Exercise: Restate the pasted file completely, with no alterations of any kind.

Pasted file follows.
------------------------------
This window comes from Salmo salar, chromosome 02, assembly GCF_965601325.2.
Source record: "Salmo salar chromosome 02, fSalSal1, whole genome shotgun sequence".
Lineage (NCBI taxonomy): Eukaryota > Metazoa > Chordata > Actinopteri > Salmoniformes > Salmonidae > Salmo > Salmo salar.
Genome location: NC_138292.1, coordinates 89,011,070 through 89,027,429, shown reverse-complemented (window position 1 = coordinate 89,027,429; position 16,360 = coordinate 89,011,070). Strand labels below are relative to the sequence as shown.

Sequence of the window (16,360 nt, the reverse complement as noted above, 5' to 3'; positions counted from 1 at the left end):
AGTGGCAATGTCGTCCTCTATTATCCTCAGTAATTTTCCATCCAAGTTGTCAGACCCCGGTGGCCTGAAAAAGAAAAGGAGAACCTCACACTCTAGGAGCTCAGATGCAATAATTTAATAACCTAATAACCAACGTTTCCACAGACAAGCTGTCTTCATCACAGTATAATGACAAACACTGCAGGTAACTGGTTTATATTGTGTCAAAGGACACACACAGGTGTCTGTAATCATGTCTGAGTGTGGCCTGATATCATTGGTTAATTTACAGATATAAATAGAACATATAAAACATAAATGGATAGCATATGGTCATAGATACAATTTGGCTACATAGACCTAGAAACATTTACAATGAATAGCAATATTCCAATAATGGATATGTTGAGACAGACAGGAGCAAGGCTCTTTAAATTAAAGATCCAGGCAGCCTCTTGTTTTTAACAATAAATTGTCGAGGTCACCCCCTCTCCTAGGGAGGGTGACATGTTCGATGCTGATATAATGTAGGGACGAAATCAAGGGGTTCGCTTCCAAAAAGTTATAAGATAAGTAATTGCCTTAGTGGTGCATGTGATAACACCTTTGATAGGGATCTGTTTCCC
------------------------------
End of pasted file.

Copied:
This window comes from Salmo salar, chromosome 02, assembly GCF_965601325.2.
Source record: "Salmo salar chromosome 02, fSalSal1, whole genome shotgun sequence".
Lineage (NCBI taxonomy): Eukaryota > Metazoa > Chordata > Actinopteri > Salmoniformes > Salmonidae > Salmo > Salmo salar.
Genome location: NC_138292.1, coordinates 89,011,070 through 89,027,429, shown reverse-complemented (window position 1 = coordinate 89,027,429; position 16,360 = coordinate 89,011,070). Strand labels below are relative to the sequence as shown.

Sequence of the window (16,360 nt, the reverse complement as noted above, 5' to 3'; positions counted from 1 at the left end):
AGTGGCAATGTCGTCCTCTATTATCCTCAGTAATTTTCCATCCAAGTTGTCAGACCCCGGTGGCCTGAAAAAGAAAAGGAGAACCTCACACTCTAGGAGCTCAGATGCAATAATTTAATAACCTAATAACCAACGTTTCCACAGACAAGCTGTCTTCATCACAGTATAATGACAAACACTGCAGGTAACTGGTTTATATTGTGTCAAAGGACACACACAGGTGTCTGTAATCATGTCTGAGTGTGGCCTGATATCATTGGTTAATTTACAGATATAAATAGAACATATAAAACATAAATGGATAGCATATGGTCATAGATACAATTTGGCTACATAGACCTAGAAACATTTACAATGAATAGCAATATTCCAATAATGGATATGTTGAGACAGACAGGAGCAAGGCTCTTTAAATTAAAGATCCAGGCAGCCTCTTGTTTTTAACAATAAATTGTCGAGGTCACCCCCTCTCCTAGGGAGGGTGACATGTTCGATGCTGATATAATGTAGGGACGAAATCAAGGGGTTCGCTTCCAAAAAGTTATAAGATAAGTAATTGCCTTAGTGGTGCATGTGATAACACCTTTGATAGGGATCTGTTTCCC